The single-lane bridge over the Green River Gorge is a vista to behold as you cross 150 feet above the river; and even more remarkable when looking up. The bridge was built in 1915 to replace earlier wooden crossings that served the nearby coal mining town of Franklin founded in 1885 by the Oregon Improvement Company. (more…)

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Originally published in the Voice of the Valley, March 25, 2014

By Bill Kombol

This bridge is a rare and intact example of the Baltimore-Petit deck truss design, the only such structure owned and maintained by King County. The bridge was designated as a Landmark Bridge in 2004.

This bridge is a rare and intact example of the Baltimore-Petit deck truss design, the only such structure owned and maintained by King County. The bridge was designated as a Landmark Bridge in 2004.

The high bridge spanning the Green River Gorge, a famed and scenic site located between Cumberland and Black Diamond, was built in 1915. The bridge, now a single-lane design, is still in service nearly 100 years later. It was built to connect the Green River Gorge Road west of the river with the Enumclaw-Franklin Road to the east. (more…)

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Originally published in The Seattle Times, January 4, 1984

By Herb Belanger
Times suburban reporter

Issaquah’s train depot was built in 1889, and now holds a museum with exhibits that explore the industrial revolution, travel, communication, and the early economic development of the city.

Issaquah’s train depot was built in 1889, and now holds a museum with exhibits that explore the industrial revolution, travel, communication, and the early economic development of the city.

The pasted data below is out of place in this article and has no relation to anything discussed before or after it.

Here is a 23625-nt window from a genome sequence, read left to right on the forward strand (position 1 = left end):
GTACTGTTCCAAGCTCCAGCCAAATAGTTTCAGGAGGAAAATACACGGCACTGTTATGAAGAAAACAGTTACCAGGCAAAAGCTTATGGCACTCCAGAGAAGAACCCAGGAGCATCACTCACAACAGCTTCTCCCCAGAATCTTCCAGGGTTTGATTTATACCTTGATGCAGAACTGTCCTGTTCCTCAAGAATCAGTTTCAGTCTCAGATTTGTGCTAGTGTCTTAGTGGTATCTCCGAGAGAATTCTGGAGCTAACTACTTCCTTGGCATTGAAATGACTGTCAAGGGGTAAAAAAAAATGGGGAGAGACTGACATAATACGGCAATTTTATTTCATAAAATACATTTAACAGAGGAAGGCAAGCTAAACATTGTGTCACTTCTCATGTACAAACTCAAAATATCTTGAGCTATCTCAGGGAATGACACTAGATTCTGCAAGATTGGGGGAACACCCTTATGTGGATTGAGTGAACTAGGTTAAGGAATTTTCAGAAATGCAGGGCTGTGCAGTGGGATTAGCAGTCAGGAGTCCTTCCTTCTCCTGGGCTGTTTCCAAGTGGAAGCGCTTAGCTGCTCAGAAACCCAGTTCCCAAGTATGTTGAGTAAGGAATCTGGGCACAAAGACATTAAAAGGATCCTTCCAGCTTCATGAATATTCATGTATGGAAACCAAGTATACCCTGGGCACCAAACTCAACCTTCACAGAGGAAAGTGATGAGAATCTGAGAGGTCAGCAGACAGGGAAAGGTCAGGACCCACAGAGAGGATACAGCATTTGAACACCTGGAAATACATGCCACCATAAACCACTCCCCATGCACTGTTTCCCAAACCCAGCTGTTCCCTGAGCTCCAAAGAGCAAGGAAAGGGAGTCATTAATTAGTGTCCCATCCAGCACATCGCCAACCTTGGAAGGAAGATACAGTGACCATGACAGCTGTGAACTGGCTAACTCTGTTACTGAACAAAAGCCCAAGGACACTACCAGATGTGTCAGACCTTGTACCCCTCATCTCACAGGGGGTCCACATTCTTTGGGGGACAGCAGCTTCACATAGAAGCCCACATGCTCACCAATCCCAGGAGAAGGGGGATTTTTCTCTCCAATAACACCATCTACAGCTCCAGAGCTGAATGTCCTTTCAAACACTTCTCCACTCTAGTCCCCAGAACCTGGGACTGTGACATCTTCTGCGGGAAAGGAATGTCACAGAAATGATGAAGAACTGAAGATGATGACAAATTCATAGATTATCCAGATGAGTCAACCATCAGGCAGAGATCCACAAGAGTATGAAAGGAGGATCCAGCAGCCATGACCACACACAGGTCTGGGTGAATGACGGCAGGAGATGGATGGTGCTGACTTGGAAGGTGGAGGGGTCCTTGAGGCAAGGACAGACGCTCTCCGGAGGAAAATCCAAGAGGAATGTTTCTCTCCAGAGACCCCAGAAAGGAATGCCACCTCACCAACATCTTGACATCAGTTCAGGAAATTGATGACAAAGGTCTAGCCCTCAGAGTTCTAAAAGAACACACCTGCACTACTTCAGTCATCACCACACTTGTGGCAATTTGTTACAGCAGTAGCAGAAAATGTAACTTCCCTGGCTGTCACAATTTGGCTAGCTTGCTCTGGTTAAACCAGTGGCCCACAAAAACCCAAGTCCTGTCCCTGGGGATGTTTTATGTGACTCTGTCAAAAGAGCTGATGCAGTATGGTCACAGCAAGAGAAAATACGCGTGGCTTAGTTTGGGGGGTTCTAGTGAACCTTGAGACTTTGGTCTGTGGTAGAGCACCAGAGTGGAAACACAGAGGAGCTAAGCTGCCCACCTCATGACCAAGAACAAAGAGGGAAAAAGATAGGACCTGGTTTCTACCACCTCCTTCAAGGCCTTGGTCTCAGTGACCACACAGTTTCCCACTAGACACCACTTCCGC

Railroad depots, important to transportation and commerce in many communities throughout King County for many years, have been given a new role in recent times.

Relegated to obscurity as deteriorating warehouses or unused buildings beside seldom-used railroad tracks, some of them are now gateways into the past.

Depots at Snoqualmie and Black Diamond already have been turned into museums and monuments to community history. Those in Issaquah and Lester could be given the same roles if individuals concerned about preserving them have their way. (more…)

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Originally published in the Voice of the Valley, April 12, 2016

By Bill Kombol

Local bands would often play at dances, wedding, funerals, churches, and of course parades. Music and bands are just one aspect of the rich history of coal mining towns.

Local bands would often play at dances, wedding, funerals, churches, and of course parades. Music and bands are just one aspect of the rich history of coal mining towns.

This photo #116926 has “musicians in Ravensdale” written on the back and comes courtesy of the Black Diamond Historical Society. It probably dates to the early 1900s, but none of the band members have yet been identified.

In today’s world music is ubiquitous—you hear it on the radio, television, movies, elevators, in your car, on your iPod, wherever you go there’s music.

It wasn’t always so. (more…)